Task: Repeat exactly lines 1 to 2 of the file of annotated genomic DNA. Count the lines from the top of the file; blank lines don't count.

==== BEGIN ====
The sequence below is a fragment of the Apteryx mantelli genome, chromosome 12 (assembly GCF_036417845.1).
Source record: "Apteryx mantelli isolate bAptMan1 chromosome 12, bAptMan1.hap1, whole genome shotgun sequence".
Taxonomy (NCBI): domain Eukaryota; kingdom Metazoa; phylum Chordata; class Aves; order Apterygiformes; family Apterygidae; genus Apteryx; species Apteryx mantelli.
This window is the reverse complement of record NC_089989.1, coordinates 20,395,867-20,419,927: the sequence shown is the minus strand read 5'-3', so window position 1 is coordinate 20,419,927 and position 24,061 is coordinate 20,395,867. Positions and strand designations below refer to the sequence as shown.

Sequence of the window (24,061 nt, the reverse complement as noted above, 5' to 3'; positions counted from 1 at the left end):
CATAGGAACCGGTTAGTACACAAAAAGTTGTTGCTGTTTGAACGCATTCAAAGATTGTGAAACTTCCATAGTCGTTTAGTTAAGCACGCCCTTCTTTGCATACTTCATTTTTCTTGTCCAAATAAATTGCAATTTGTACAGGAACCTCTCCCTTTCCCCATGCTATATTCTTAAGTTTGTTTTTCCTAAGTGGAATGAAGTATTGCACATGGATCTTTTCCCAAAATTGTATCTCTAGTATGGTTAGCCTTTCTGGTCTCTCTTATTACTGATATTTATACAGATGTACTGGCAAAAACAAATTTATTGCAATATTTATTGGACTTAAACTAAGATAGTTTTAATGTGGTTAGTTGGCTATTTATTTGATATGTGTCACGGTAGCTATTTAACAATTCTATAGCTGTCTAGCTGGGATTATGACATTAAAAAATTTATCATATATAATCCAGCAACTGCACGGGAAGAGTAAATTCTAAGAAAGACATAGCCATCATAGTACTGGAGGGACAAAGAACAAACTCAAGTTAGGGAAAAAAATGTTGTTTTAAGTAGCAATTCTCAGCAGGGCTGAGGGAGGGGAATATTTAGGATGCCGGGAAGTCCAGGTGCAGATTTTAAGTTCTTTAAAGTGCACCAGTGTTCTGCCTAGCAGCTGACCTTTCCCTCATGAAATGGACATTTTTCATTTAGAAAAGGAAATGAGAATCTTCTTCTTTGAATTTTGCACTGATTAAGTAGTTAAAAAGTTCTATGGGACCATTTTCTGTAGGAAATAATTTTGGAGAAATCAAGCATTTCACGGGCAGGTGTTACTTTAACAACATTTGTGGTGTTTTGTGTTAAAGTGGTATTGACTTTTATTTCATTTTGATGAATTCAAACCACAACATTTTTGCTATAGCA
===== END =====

The sequence below is a fragment of the Apteryx mantelli genome, chromosome 12 (assembly GCF_036417845.1).
Source record: "Apteryx mantelli isolate bAptMan1 chromosome 12, bAptMan1.hap1, whole genome shotgun sequence".